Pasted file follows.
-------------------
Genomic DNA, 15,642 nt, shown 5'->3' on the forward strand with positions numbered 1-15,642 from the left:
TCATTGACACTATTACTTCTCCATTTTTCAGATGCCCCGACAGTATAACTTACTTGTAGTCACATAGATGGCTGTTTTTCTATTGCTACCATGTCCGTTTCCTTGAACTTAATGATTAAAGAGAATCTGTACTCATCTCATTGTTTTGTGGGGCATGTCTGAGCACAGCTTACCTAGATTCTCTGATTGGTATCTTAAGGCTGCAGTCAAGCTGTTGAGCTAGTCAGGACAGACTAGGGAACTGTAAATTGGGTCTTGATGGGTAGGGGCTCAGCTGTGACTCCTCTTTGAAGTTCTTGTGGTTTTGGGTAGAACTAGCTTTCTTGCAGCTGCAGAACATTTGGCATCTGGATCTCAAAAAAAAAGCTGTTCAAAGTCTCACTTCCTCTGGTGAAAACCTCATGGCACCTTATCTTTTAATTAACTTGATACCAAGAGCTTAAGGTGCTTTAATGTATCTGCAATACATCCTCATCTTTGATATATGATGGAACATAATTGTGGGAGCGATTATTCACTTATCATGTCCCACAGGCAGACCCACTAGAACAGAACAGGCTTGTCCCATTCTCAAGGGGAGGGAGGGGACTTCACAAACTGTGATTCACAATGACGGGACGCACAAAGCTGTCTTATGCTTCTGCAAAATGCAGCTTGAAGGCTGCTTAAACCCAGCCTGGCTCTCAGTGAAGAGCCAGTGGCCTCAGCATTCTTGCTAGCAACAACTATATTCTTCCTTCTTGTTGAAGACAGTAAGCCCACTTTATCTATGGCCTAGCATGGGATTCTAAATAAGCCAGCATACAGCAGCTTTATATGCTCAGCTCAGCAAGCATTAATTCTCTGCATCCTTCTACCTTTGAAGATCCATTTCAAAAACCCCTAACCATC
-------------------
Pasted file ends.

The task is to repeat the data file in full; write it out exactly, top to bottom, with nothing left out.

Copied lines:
Genomic DNA, 15,642 nt, shown 5'->3' on the forward strand with positions numbered 1-15,642 from the left:
TCATTGACACTATTACTTCTCCATTTTTCAGATGCCCCGACAGTATAACTTACTTGTAGTCACATAGATGGCTGTTTTTCTATTGCTACCATGTCCGTTTCCTTGAACTTAATGATTAAAGAGAATCTGTACTCATCTCATTGTTTTGTGGGGCATGTCTGAGCACAGCTTACCTAGATTCTCTGATTGGTATCTTAAGGCTGCAGTCAAGCTGTTGAGCTAGTCAGGACAGACTAGGGAACTGTAAATTGGGTCTTGATGGGTAGGGGCTCAGCTGTGACTCCTCTTTGAAGTTCTTGTGGTTTTGGGTAGAACTAGCTTTCTTGCAGCTGCAGAACATTTGGCATCTGGATCTCAAAAAAAAAGCTGTTCAAAGTCTCACTTCCTCTGGTGAAAACCTCATGGCACCTTATCTTTTAATTAACTTGATACCAAGAGCTTAAGGTGCTTTAATGTATCTGCAATACATCCTCATCTTTGATATATGATGGAACATAATTGTGGGAGCGATTATTCACTTATCATGTCCCACAGGCAGACCCACTAGAACAGAACAGGCTTGTCCCATTCTCAAGGGGAGGGAGGGGACTTCACAAACTGTGATTCACAATGACGGGACGCACAAAGCTGTCTTATGCTTCTGCAAAATGCAGCTTGAAGGCTGCTTAAACCCAGCCTGGCTCTCAGTGAAGAGCCAGTGGCCTCAGCATTCTTGCTAGCAACAACTATATTCTTCCTTCTTGTTGAAGACAGTAAGCCCACTTTATCTATGGCCTAGCATGGGATTCTAAATAAGCCAGCATACAGCAGCTTTATATGCTCAGCTCAGCAAGCATTAATTCTCTGCATCCTTCTACCTTTGAAGATCCATTTCAAAAACCCCTAACCATC